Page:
James Lovelock on the separation of biological and physical science

Lecture to the Royal Society in October 2007 by James Lovelock. "Climate change on a living earth," 65 minutes. Lovelock eloquently depicts the fragmentation of scientific understanding, which makes us unable to grasp global heating or to counter it. "In our hubris, we believe that we can be stewards of the earth long before we understand it."

"Perhaps the saddest thing is that if we fail, Gaia will lose as much or more than we do. Not only will wildlife and whole ecosystems go extinct, but in human civilization the planet has a precious resource. We are not merely a disease; we are through our intelligence and communication the planetary equivalent of a nervous system. We should be the heart and mind of the Earth, not its malady. Perhaps the greatest value of the Gaia concept lies in its metaphor of a living Earth, which reminds us that we are part of it and that our contract with Gaia is not about human rights alone, but includes human obligations."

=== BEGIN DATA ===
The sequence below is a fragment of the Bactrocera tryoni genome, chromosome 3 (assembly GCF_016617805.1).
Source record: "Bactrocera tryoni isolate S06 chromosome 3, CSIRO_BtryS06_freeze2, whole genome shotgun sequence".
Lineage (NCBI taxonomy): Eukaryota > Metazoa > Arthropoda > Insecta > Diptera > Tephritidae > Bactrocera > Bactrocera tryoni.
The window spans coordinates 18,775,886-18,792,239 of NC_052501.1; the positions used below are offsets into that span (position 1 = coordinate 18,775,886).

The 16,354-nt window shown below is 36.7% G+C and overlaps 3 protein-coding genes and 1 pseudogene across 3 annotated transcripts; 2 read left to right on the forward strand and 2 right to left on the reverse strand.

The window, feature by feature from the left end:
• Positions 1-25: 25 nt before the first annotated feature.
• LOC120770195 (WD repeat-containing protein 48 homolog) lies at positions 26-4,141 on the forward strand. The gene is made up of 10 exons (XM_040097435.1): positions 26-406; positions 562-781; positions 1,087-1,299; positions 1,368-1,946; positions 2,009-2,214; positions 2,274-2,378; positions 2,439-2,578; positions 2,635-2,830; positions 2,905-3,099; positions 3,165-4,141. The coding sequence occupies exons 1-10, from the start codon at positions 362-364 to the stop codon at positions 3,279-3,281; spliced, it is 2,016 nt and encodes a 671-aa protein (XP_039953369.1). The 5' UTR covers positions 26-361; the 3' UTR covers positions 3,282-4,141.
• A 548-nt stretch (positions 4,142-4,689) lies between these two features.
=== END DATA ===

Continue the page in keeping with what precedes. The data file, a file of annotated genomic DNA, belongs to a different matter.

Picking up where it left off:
Draft of lecture here.